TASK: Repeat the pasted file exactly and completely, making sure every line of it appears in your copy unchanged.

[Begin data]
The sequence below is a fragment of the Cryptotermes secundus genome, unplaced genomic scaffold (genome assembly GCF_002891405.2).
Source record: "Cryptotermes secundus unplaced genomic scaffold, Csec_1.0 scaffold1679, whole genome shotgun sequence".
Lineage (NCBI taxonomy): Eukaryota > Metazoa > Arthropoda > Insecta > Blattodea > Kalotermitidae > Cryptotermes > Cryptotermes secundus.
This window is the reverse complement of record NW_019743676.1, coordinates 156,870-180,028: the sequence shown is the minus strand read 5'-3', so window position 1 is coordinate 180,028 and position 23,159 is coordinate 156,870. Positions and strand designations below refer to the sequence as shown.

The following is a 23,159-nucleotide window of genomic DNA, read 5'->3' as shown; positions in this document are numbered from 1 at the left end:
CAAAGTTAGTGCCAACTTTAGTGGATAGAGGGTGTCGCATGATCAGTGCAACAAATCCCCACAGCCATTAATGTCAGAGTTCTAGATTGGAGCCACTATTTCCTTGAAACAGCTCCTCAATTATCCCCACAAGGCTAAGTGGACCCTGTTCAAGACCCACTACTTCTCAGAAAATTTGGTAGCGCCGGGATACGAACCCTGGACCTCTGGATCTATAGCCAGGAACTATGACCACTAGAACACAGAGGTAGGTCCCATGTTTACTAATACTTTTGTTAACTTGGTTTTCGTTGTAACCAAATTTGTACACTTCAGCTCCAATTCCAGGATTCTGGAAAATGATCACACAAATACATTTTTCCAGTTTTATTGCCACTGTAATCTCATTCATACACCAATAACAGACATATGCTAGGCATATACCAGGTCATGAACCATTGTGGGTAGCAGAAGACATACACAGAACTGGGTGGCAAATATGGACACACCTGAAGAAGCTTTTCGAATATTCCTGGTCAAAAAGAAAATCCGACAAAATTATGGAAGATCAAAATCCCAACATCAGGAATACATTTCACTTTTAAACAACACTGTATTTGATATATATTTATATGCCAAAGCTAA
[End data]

The sequence below is a fragment of the Cryptotermes secundus genome, unplaced genomic scaffold (genome assembly GCF_002891405.2).
Source record: "Cryptotermes secundus unplaced genomic scaffold, Csec_1.0 scaffold1679, whole genome shotgun sequence".
Lineage (NCBI taxonomy): Eukaryota > Metazoa > Arthropoda > Insecta > Blattodea > Kalotermitidae > Cryptotermes > Cryptotermes secundus.
This window is the reverse complement of record NW_019743676.1, coordinates 156,870-180,028: the sequence shown is the minus strand read 5'-3', so window position 1 is coordinate 180,028 and position 23,159 is coordinate 156,870. Positions and strand designations below refer to the sequence as shown.

The following is a 23,159-nucleotide window of genomic DNA, read 5'->3' as shown; positions in this document are numbered from 1 at the left end:
CAAAGTTAGTGCCAACTTTAGTGGATAGAGGGTGTCGCATGATCAGTGCAACAAATCCCCACAGCCATTAATGTCAGAGTTCTAGATTGGAGCCACTATTTCCTTGAAACAGCTCCTCAATTATCCCCACAAGGCTAAGTGGACCCTGTTCAAGACCCACTACTTCTCAGAAAATTTGGTAGCGCCGGGATACGAACCCTGGACCTCTGGATCTATAGCCAGGAACTATGACCACTAGAACACAGAGGTAGGTCCCATGTTTACTAATACTTTTGTTAACTTGGTTTTCGTTGTAACCAAATTTGTACACTTCAGCTCCAATTCCAGGATTCTGGAAAATGATCACACAAATACATTTTTCCAGTTTTATTGCCACTGTAATCTCATTCATACACCAATAACAGACATATGCTAGGCATATACCAGGTCATGAACCATTGTGGGTAGCAGAAGACATACACAGAACTGGGTGGCAAATATGGACACACCTGAAGAAGCTTTTCGAATATTCCTGGTCAAAAAGAAAATCCGACAAAATTATGGAAGATCAAAATCCCAACATCAGGAATACATTTCACTTTTAAACAACACTGTATTTGATATATATTTATATGCCAAAGCTAA